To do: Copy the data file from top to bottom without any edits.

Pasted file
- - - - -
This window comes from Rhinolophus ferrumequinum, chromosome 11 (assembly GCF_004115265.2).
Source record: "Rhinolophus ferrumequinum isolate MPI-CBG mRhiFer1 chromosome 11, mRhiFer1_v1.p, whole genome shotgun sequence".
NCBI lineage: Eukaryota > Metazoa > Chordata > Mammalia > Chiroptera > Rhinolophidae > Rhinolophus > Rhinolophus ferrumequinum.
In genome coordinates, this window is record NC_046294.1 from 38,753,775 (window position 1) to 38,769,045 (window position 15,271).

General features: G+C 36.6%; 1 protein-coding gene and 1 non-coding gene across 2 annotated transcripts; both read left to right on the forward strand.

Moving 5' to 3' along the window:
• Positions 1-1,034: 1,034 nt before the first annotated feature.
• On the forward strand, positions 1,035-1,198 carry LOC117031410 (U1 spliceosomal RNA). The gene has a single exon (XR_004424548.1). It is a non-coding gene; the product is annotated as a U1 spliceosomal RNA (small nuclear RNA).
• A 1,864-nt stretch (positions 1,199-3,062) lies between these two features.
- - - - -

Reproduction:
This window comes from Rhinolophus ferrumequinum, chromosome 11 (assembly GCF_004115265.2).
Source record: "Rhinolophus ferrumequinum isolate MPI-CBG mRhiFer1 chromosome 11, mRhiFer1_v1.p, whole genome shotgun sequence".
NCBI lineage: Eukaryota > Metazoa > Chordata > Mammalia > Chiroptera > Rhinolophidae > Rhinolophus > Rhinolophus ferrumequinum.
In genome coordinates, this window is record NC_046294.1 from 38,753,775 (window position 1) to 38,769,045 (window position 15,271).

General features: G+C 36.6%; 1 protein-coding gene and 1 non-coding gene across 2 annotated transcripts; both read left to right on the forward strand.

Moving 5' to 3' along the window:
• Positions 1-1,034: 1,034 nt before the first annotated feature.
• On the forward strand, positions 1,035-1,198 carry LOC117031410 (U1 spliceosomal RNA). The gene has a single exon (XR_004424548.1). It is a non-coding gene; the product is annotated as a U1 spliceosomal RNA (small nuclear RNA).
• A 1,864-nt stretch (positions 1,199-3,062) lies between these two features.